Every holiday during my son’s first year of life I’ve made cards to mail to a small circle of VIP’s using his footprint. A footprint heart at Valentine’s Day, a footprint snowman at Christmas… you get the picture. This elementary school teacher turned stay-at-home-mom needs her finger paint fix! With Mother’s Day nearing, I broke out the paints and wrangled my never-still 8 month old into his high chair. Because Lord knows painting the feet of an infant requires restraint, and the high chair feels less inhumane than duct taping him to the hardwood. About fifteen minutes later and despite my efforts with the high chair, paint adorned his tiny hands (and therefore every other part of his tiny body) my shirt, and the dog’s head. But alas, our artwork was complete. A butterfly.
I chose a butterfly intentionally. Not because it was a cute, popular symbol associated with the particular holiday (my usual motivation when making these cards) but because in a unique way, I could identify with this creature on my first Mother’s Day.
A year ago, I was in the midst of a career that I’d worked hard for. I went to work every day and I loved my job. I loved my students, loved being challenged, and loved achieving my professional goals. I got up every morning and spent a good chunk of time getting ready for my day; shower, hair, makeup, and some days even heels. I accessorized. I packed a healthy lunch. I went to Zumba class before or after work. I listened to the radio on the way, or just drove in silence, thinking about the day ahead. Silence. Remember that, mamas?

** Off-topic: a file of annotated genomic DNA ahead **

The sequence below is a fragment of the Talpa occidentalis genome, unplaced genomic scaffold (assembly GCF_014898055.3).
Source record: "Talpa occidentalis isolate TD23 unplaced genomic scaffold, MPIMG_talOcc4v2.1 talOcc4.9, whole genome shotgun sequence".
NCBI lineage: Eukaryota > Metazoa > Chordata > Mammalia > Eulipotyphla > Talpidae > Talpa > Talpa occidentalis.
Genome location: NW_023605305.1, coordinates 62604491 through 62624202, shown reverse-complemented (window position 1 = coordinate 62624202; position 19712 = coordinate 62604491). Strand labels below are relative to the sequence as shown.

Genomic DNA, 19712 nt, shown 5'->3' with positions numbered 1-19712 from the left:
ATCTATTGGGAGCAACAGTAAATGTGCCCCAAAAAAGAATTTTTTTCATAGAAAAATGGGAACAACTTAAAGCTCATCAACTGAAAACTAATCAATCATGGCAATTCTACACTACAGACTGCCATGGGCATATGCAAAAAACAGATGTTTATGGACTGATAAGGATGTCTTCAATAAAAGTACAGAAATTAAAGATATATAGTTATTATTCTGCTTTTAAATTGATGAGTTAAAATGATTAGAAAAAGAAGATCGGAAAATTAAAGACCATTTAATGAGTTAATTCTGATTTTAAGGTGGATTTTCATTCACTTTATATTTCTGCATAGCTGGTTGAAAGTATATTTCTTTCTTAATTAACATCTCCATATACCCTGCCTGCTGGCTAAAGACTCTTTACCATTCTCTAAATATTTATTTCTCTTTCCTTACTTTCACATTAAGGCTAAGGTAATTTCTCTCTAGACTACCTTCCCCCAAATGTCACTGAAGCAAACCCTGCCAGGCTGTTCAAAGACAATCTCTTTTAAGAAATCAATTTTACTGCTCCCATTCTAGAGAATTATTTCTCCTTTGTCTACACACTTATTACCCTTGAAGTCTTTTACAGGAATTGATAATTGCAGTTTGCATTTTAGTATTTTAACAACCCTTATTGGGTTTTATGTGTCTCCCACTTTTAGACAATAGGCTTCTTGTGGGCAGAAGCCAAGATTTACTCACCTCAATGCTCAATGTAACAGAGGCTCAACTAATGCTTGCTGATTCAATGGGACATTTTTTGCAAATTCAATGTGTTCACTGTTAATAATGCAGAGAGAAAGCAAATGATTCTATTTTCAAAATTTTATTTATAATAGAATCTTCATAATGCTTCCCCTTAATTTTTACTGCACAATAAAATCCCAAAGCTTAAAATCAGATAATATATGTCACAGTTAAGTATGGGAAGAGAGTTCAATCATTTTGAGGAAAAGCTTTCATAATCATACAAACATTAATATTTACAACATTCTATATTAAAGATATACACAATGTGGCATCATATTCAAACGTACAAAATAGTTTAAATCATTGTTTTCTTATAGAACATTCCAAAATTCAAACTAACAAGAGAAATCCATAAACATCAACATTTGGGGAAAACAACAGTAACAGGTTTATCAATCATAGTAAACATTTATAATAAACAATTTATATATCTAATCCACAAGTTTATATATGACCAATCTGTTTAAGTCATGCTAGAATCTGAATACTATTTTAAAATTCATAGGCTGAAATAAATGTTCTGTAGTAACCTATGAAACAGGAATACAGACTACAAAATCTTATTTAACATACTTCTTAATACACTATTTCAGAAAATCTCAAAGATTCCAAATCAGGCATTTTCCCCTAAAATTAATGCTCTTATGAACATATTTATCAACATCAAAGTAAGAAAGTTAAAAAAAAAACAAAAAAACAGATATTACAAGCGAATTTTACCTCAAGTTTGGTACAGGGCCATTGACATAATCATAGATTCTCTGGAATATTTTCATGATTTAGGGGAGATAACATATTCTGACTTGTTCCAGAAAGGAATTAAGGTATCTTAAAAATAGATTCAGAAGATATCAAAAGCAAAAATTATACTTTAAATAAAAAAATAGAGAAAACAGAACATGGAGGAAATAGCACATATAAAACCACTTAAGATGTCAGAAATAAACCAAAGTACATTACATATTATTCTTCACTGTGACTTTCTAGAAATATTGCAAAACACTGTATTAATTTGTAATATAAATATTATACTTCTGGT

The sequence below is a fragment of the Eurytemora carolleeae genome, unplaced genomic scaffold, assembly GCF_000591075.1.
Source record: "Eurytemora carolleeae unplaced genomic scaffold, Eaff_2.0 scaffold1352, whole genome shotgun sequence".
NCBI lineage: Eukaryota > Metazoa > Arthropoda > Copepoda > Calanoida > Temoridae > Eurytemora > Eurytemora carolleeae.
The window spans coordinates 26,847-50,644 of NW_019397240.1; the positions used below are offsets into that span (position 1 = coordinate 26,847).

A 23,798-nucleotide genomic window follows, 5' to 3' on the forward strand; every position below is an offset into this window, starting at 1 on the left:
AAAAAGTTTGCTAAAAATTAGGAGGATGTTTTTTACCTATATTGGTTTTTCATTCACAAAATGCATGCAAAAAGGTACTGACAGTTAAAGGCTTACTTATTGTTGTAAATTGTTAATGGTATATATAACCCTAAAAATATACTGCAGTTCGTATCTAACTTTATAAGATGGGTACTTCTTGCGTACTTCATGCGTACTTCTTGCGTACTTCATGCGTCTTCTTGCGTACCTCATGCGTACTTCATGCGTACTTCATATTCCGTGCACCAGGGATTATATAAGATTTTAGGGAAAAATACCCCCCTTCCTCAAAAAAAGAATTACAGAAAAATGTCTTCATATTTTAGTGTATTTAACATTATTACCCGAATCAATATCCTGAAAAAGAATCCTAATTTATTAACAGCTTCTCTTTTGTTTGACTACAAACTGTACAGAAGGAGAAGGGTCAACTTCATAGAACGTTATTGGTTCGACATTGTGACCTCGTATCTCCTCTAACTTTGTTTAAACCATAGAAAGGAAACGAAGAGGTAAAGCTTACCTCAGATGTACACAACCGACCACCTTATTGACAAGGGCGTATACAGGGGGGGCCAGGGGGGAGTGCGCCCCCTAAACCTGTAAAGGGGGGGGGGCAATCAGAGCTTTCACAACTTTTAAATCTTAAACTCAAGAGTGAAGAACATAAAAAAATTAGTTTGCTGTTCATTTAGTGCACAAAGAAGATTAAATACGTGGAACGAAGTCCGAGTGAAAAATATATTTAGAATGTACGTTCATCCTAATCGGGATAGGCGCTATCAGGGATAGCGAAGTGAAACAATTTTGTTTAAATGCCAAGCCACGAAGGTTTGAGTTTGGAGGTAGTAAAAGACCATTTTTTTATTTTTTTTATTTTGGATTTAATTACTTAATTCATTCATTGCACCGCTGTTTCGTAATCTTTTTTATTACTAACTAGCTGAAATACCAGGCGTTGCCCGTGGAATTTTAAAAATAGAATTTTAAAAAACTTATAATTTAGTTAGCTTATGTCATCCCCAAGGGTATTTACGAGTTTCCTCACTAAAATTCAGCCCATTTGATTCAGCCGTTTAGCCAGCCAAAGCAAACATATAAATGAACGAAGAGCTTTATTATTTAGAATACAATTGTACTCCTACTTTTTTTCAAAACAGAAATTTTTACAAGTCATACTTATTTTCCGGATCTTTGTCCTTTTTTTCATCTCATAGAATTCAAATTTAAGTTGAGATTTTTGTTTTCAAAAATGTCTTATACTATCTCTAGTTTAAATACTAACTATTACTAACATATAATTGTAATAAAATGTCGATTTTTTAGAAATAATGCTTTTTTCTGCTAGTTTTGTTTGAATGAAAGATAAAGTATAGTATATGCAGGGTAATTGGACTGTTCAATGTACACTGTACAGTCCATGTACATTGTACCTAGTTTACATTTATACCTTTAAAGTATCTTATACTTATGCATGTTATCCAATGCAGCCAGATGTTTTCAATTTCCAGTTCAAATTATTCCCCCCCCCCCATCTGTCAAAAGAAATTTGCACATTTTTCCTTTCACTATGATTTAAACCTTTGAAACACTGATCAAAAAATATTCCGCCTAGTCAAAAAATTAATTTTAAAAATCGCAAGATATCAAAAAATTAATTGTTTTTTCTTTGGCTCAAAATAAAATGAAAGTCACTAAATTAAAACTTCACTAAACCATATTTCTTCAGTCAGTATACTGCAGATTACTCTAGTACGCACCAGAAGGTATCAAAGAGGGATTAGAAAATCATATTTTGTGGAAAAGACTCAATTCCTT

Fast forward to my current state of being: If I get mascara and chap stick on, I’m content. I haven’t blow-dried my hair in three weeks. My previously flat belly is pudging over my yoga pants and I cannot remember the last time I wore earrings without a genuine fear of having my earlobes mutilated. And let’s be honest, the notion of silence is laughable. Some of my mommy friends have said, “The greatest challenge (with parenting) is letting go of the person you were before.” I don’t see it that way.
I’m not letting go of who I am. I don’t value myself, my goals, or my daily activities any less now that i’m a mom, despite the stark difference in my day. Motherhood hasn’t replaced one part of me with another. No. Motherhood has transformed every ounce of my being into something fully new. It has allowed me to evolve. The day my baby boy was born, my heart changed. Like a caterpillar that climbs contently into its cocoon and emerges as butterfly, I too have been made new. Motherhood is transformational, and there is more beauty in these new wings than I ever imagined possible.